China’s President Xi Jinping reportedly is moving down a Maoist path. If so, this is probably the most important development of 2021.
The Wall Street Journal reports on this development in a story with the headline: “Xi Jinping Aims to Rein In Chinese Capitalism, Hew to Mao’s Socialist Vision.” The subtitle is: “Going beyond curbing tech giants, [Xi] wants the Communist Party to steer flows of money and set tighter limits on profit making.”
The Journal reports that Xi’s campaign has produced more than 100 regulatory and policy directives over the past year. The directives are said to have shattered the power of the companies that dominate China’s new economy — the Internet giants Alibaba and Tencent and a real estate behemoth called Evergrande.
USA Today also reports on Xi’s campaign. It notes the return of “self-criticism,” that oppressive communist practice:
Xi Jinping hit the road this week to Hebei, the province surrounding Beijing, whose 73 million residents have built an economy the size of Colombia’s. Instead of praise, Xi pushed Hebei’s leaders to criticize each other, and themselves, on camera.
“Criticisms and self-criticisms are forceful weapons to solve contradictions within the party,” Xi told them, in his far more important role as boss of China’s ruling Communist Party. “It’s a dose of good medicine,” he said, to boost unity, rectify decadent work styles and impose “democratic centralism.”
USA Today recognizes these words for what they are: “language and methods drawn from the often bloody rule of Chairman Mao.”
What’s really going on here and what are the implications? It would take someone far more knowledgeable than I am to answer these questions with confidence.
Even someone less knowledgeable can see the obvious. If China truly moves in a Maoist, cultural revolution direction, it means (1) tremendous suffering for a great many Chinese and (2) the economic weakening of America’s prime adversary. But the American economy is tied to that of China, so the implications of the second point are complicated.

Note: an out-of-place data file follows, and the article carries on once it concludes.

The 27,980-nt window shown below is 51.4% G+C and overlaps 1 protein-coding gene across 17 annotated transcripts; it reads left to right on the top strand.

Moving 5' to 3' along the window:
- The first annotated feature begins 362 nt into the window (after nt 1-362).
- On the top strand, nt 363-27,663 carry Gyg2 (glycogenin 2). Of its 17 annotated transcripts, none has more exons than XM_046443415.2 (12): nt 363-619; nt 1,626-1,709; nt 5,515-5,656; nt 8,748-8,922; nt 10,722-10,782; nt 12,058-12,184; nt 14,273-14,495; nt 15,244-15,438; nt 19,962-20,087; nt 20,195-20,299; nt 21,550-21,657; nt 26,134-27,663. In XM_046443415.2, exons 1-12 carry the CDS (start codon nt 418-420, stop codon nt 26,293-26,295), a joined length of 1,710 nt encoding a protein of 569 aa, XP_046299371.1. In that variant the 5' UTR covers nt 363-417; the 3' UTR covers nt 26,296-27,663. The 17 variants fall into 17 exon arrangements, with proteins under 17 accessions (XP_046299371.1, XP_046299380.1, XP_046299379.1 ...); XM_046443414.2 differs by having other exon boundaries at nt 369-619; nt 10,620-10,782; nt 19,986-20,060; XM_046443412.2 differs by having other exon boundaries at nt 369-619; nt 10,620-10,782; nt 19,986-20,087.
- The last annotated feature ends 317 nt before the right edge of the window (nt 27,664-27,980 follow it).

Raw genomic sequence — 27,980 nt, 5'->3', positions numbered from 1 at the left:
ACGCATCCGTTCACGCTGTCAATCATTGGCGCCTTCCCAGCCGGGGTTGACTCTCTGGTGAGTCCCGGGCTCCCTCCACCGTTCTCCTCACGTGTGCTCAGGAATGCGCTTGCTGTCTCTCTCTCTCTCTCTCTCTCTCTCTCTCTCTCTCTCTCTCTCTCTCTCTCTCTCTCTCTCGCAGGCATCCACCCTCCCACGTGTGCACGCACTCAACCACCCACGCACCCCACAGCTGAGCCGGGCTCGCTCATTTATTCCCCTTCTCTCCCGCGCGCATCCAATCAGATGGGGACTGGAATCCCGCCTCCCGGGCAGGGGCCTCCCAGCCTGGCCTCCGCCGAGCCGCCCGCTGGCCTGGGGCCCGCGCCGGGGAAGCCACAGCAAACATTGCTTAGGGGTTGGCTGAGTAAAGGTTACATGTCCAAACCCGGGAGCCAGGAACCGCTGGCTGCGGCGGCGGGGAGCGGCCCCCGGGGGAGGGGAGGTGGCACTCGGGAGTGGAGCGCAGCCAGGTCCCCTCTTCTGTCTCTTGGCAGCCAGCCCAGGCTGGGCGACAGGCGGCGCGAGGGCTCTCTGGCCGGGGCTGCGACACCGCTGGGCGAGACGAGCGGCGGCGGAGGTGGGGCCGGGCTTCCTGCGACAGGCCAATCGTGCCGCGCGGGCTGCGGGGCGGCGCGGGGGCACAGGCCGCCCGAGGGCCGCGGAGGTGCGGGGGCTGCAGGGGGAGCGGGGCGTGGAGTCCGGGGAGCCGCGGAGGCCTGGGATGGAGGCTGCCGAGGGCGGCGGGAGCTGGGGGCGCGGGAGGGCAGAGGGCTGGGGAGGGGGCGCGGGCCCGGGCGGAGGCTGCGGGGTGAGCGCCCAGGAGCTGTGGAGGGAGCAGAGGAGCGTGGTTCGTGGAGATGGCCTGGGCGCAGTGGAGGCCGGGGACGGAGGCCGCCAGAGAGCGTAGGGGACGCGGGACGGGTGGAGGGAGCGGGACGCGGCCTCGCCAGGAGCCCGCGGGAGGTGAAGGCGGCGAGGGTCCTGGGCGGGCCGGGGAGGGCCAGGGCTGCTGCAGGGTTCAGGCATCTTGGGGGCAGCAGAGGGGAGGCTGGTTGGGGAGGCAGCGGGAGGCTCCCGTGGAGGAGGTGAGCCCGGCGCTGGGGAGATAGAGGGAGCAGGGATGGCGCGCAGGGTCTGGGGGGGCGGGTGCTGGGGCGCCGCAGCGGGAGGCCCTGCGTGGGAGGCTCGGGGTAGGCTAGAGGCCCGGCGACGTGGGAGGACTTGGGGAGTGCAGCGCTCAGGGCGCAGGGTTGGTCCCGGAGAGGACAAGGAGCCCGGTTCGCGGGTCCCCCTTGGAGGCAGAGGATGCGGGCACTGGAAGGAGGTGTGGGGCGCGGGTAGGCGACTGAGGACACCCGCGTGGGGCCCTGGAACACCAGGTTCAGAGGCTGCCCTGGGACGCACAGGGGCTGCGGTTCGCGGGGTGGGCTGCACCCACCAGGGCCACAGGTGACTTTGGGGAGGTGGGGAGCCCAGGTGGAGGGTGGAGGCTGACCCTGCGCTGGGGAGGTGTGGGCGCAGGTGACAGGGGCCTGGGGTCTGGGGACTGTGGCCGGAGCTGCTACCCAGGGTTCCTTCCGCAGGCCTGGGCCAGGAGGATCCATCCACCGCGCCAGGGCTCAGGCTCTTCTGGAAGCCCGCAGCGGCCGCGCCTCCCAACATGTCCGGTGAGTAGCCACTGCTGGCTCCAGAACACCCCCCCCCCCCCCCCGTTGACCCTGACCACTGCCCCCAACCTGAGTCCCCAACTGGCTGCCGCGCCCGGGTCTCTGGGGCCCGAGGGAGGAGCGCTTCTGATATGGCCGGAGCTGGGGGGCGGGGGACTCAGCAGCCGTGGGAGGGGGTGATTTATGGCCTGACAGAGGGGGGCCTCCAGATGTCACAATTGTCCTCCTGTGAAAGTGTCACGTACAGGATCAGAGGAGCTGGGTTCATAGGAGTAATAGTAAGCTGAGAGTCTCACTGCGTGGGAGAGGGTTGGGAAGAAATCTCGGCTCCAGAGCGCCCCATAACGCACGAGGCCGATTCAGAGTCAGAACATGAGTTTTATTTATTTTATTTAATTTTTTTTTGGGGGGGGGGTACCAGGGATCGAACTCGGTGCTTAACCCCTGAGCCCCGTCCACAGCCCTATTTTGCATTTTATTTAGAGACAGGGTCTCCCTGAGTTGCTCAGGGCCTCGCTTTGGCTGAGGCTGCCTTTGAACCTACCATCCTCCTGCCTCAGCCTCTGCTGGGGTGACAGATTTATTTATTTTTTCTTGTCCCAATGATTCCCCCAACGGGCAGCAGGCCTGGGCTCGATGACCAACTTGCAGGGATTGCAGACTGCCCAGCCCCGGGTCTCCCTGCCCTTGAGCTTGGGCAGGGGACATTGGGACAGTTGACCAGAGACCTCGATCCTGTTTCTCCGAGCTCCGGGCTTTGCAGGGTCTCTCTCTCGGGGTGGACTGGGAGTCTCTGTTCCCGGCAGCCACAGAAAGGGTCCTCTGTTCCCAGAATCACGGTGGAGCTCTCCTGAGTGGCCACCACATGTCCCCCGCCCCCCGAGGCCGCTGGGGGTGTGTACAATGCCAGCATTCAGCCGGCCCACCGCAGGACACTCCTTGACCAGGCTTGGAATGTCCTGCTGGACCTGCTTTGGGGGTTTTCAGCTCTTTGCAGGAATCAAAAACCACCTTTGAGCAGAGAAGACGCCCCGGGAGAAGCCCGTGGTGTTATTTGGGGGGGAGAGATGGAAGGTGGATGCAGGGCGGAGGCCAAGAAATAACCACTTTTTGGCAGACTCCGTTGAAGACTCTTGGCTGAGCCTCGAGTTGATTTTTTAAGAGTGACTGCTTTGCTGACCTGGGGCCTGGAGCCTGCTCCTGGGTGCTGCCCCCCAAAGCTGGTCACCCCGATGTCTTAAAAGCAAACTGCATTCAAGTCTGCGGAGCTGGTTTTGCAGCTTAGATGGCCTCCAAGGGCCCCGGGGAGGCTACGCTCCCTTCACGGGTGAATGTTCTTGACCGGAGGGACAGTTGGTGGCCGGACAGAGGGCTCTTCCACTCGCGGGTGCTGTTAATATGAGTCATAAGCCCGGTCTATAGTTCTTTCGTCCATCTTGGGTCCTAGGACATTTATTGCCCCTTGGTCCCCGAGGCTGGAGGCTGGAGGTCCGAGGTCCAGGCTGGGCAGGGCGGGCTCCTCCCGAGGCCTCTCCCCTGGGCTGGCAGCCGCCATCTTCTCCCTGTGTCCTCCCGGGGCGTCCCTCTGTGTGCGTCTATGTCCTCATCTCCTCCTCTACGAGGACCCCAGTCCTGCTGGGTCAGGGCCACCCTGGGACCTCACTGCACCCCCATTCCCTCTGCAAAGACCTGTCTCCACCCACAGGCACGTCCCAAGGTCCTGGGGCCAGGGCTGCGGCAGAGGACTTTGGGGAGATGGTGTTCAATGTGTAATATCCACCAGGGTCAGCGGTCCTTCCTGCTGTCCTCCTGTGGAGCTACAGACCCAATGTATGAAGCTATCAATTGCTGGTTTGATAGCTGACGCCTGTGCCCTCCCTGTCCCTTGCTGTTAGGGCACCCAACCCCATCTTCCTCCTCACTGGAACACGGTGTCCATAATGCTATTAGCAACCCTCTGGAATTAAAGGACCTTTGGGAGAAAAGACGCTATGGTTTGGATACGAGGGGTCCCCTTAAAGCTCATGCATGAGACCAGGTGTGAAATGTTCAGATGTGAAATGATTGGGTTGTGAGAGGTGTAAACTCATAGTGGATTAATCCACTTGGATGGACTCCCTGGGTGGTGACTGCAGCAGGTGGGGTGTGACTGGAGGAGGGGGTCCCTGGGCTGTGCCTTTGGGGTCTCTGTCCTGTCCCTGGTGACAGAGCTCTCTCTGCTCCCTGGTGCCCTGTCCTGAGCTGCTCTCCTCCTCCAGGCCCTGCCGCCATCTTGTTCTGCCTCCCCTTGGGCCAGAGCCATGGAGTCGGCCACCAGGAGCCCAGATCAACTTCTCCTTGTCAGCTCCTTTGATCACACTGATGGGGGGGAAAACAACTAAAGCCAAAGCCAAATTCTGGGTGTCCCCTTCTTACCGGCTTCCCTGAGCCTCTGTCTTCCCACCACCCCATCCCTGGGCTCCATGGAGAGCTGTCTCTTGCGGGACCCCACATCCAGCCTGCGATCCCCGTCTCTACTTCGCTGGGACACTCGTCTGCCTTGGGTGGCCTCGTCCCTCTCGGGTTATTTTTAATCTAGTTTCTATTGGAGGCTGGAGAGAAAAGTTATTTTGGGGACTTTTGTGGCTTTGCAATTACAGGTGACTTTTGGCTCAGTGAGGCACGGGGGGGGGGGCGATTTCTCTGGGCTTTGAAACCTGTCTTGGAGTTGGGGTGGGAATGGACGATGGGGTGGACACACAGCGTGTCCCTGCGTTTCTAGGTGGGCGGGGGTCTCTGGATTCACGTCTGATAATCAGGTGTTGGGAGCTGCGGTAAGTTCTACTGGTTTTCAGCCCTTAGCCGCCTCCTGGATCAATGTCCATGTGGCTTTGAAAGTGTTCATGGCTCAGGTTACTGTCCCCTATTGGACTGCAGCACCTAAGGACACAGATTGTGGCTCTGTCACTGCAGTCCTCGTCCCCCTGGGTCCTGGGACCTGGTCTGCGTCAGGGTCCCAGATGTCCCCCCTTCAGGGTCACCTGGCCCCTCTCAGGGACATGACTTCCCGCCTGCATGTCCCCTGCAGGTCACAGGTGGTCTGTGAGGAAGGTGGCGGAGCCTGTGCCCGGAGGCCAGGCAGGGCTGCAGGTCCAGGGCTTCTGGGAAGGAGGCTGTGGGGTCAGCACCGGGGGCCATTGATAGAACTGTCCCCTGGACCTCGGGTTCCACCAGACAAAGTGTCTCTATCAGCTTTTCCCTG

Attacking local leaders who have helped build a hugely successful economy is a recipe for economic setback. So is shattering the power of the country’s most successful companies. “Democratic centralism” is a recipe for economic deterioration, as the history of communism demonstrates.
The economic warning signs are already present. Reportedly, China’s top six technology stocks have lost more than $1.1 trillion in value over the past six months. Evergrande, the real estate developer, may be on the verge of defaulting on tens of billions of dollars in debt.
But is this really the path Xi intends to take on a long-term basis? And if so, why?
The USA Today report quotes one analyst who views recent developments as “another step in a serious campaign to make the Communist Party work better and look more responsive – to both the public and to those in the party ranks concerned about shortcomings in the way the country is currently run.” In other words, this is partly a PR move and partly a short-term correction.
This was an accurate way of viewing an earlier revival of Maoist-style self-criticism instituted by Xi eight years ago.